Latex Allergy

Latex Allergy

Becoming increasingly common. Occurs in 1 – 5% of population – in up to 10-30% of health acre workers. Latex proteins are highly allergenic.

3 clinical syndromes:
1) Irritant dermatitis – due to chronic latex exposure. Not immune mediated. Causes chronic dermatitis. In health care workers  increases risk for nosocomial infections.
2) Delayed (Type IV) hypersensitivity reaction  contact dermatitis. Symptoms usually develop 24-48 hours after exposure. More common in atopic individuals.
3) Immediate (Type 1) hypersensitivity reaction  more serious – occurs within minutes of exposure. Mediated by IgE response specific for latex proteins. At risk of anaphylaxis.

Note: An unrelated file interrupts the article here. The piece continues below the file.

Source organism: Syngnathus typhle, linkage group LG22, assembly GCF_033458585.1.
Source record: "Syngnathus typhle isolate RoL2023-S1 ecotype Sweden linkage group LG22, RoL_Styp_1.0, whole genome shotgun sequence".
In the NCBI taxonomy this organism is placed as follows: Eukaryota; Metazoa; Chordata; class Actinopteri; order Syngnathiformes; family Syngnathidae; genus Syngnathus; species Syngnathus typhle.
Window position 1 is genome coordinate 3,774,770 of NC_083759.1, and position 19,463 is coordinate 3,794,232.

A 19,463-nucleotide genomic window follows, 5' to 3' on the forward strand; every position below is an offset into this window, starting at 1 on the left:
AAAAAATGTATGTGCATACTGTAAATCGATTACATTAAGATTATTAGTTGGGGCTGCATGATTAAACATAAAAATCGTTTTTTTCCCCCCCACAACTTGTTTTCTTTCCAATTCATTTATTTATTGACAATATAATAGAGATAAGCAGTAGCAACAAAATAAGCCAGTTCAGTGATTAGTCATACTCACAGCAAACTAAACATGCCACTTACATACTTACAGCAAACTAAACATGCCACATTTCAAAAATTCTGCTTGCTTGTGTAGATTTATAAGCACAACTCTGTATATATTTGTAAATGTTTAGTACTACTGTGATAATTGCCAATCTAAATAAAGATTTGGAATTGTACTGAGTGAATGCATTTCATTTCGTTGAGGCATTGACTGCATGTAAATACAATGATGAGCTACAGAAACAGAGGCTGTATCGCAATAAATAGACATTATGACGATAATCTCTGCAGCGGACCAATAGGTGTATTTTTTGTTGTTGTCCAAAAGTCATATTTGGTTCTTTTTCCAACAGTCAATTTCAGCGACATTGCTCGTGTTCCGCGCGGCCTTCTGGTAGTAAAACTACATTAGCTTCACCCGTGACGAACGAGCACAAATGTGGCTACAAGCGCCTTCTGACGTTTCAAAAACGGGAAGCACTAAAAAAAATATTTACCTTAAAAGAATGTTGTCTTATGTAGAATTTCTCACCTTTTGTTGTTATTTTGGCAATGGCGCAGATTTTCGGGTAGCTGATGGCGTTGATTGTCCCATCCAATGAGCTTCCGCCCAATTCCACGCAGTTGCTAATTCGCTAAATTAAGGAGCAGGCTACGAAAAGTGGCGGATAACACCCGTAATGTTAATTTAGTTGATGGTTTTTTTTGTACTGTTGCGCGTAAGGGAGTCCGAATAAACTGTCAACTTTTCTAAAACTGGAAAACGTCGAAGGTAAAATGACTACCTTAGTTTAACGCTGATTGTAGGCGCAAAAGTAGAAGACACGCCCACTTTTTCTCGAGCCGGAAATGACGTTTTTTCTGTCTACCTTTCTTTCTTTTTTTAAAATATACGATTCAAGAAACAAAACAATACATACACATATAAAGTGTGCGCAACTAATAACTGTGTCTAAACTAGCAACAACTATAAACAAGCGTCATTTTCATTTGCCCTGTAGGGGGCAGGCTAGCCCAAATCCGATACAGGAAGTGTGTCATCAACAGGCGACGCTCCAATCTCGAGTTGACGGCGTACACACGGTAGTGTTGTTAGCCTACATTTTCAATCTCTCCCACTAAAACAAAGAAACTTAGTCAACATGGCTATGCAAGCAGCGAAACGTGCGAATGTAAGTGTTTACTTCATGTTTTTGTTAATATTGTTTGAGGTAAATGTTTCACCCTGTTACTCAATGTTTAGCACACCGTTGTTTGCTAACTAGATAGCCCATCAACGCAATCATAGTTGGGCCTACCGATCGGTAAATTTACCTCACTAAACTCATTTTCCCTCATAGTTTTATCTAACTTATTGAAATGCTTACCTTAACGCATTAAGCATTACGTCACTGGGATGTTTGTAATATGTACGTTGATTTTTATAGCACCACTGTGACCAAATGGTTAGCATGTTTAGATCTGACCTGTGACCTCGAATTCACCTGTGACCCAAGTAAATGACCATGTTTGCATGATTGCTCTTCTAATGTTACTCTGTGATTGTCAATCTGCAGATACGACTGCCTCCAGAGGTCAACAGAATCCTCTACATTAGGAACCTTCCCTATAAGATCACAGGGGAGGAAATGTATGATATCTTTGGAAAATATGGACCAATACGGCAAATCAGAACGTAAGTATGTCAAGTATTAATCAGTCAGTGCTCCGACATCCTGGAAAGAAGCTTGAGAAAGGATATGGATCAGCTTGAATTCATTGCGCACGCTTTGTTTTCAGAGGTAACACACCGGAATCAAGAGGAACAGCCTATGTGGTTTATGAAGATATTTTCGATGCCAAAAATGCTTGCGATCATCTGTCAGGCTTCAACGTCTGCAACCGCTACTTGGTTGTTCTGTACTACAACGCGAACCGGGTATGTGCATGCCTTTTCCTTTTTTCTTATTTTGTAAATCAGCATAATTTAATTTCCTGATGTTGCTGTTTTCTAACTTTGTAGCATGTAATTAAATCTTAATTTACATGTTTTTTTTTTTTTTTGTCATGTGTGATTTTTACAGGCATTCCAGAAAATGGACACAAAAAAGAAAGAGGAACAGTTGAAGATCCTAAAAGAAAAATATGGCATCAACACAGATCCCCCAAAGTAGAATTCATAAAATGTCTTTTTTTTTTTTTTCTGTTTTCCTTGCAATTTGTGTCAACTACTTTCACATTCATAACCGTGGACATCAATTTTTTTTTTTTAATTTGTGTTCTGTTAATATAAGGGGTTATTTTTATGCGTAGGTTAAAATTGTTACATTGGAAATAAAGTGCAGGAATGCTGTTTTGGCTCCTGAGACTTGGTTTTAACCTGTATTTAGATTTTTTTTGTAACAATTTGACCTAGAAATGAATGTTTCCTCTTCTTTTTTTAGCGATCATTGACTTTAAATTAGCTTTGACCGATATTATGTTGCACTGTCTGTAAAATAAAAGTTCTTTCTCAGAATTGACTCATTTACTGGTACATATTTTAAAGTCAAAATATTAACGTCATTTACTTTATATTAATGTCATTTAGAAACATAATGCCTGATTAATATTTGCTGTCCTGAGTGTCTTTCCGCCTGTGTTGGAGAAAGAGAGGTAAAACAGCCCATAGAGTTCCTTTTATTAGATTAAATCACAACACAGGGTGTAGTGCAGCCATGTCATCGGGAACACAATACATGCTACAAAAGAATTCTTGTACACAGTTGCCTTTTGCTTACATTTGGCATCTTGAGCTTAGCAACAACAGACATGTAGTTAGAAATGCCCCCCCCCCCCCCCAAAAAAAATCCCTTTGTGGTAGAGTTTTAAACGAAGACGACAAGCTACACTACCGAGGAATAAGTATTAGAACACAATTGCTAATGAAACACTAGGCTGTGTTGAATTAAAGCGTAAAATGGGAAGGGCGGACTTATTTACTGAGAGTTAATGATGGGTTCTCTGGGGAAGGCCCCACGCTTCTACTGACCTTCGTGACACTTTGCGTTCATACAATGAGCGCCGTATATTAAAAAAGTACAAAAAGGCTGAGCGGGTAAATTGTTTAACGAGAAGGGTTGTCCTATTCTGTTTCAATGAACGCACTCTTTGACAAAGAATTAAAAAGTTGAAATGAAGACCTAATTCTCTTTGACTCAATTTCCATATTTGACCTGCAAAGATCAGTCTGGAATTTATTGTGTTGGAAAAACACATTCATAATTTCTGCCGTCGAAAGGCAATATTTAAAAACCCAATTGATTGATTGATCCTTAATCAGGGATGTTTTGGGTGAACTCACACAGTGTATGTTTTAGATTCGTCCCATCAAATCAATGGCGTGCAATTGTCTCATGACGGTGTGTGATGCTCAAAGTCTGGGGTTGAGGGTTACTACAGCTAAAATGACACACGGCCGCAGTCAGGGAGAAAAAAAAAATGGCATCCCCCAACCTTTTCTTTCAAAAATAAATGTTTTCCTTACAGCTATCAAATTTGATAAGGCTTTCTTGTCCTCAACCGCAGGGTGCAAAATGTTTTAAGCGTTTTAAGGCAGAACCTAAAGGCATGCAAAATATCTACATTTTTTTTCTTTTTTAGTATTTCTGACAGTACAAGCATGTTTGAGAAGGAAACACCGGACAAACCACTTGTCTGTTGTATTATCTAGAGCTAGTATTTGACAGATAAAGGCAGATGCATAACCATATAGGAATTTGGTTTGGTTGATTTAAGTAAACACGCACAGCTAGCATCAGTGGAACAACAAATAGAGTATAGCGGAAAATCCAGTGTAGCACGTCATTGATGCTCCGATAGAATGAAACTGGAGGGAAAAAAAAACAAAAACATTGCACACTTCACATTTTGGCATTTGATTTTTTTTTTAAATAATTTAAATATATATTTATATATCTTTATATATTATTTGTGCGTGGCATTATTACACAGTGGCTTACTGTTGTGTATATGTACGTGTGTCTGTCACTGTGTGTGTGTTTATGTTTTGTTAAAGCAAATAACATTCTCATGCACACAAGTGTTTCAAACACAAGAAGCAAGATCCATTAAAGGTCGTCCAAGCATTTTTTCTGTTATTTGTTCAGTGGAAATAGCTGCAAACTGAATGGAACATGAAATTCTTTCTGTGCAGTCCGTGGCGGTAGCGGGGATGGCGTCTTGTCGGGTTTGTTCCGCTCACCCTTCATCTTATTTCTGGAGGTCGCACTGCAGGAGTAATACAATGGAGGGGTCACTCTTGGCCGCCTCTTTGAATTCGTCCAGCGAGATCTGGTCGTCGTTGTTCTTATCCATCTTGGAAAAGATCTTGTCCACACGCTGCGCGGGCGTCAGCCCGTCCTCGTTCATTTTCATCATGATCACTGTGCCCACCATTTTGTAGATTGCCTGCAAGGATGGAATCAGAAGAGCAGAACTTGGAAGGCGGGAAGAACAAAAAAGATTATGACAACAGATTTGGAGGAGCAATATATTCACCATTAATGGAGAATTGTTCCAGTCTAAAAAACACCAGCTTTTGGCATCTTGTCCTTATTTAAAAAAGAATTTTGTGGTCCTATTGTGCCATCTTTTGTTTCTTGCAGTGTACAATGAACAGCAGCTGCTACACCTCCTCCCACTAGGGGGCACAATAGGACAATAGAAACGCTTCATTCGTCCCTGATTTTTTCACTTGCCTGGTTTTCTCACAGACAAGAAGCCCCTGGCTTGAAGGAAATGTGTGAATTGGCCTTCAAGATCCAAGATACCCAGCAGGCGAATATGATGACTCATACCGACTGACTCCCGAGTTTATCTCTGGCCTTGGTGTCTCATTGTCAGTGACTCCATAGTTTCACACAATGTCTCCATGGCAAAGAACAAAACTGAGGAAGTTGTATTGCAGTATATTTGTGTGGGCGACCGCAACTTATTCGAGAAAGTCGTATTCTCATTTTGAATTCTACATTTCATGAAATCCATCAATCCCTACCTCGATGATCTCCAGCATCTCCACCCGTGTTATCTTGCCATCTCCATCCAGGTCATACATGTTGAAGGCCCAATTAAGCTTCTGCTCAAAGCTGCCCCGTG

Clinical features of delayed and immediate hypersensitivity reactions:
Pruritus of exposed area; oedema of skin; rhinitis; dyspnoea; syncope; light-headedness; abdominal cramping; nausea; vomiting; diarrhoea; rash; urticaria; angioedema; conjunctivitis;

Management:

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